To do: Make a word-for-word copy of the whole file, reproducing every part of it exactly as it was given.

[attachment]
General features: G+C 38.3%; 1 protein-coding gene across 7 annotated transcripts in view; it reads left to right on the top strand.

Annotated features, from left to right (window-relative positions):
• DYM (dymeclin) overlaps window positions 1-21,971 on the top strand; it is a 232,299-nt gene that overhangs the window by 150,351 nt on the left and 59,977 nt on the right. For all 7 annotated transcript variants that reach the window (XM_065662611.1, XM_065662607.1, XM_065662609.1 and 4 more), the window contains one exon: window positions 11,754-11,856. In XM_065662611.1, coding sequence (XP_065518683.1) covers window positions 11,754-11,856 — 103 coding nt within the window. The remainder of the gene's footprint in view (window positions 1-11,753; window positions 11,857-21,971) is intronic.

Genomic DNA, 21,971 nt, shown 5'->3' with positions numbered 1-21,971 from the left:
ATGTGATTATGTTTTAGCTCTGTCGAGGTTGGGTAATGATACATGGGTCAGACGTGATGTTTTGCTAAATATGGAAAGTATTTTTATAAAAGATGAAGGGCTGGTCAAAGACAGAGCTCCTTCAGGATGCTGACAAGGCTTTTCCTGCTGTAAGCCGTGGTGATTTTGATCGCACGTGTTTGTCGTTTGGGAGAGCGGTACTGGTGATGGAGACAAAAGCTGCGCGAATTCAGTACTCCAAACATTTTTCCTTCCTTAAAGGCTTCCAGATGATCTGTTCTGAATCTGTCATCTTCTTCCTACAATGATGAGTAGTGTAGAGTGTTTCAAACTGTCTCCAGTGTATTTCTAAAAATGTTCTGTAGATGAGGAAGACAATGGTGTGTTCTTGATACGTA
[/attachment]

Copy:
General features: G+C 38.3%; 1 protein-coding gene across 7 annotated transcripts in view; it reads left to right on the top strand.

Annotated features, from left to right (window-relative positions):
• DYM (dymeclin) overlaps window positions 1-21,971 on the top strand; it is a 232,299-nt gene that overhangs the window by 150,351 nt on the left and 59,977 nt on the right. For all 7 annotated transcript variants that reach the window (XM_065662611.1, XM_065662607.1, XM_065662609.1 and 4 more), the window contains one exon: window positions 11,754-11,856. In XM_065662611.1, coding sequence (XP_065518683.1) covers window positions 11,754-11,856 — 103 coding nt within the window. The remainder of the gene's footprint in view (window positions 1-11,753; window positions 11,857-21,971) is intronic.

Genomic DNA, 21,971 nt, shown 5'->3' with positions numbered 1-21,971 from the left:
ATGTGATTATGTTTTAGCTCTGTCGAGGTTGGGTAATGATACATGGGTCAGACGTGATGTTTTGCTAAATATGGAAAGTATTTTTATAAAAGATGAAGGGCTGGTCAAAGACAGAGCTCCTTCAGGATGCTGACAAGGCTTTTCCTGCTGTAAGCCGTGGTGATTTTGATCGCACGTGTTTGTCGTTTGGGAGAGCGGTACTGGTGATGGAGACAAAAGCTGCGCGAATTCAGTACTCCAAACATTTTTCCTTCCTTAAAGGCTTCCAGATGATCTGTTCTGAATCTGTCATCTTCTTCCTACAATGATGAGTAGTGTAGAGTGTTTCAAACTGTCTCCAGTGTATTTCTAAAAATGTTCTGTAGATGAGGAAGACAATGGTGTGTTCTTGATACGTA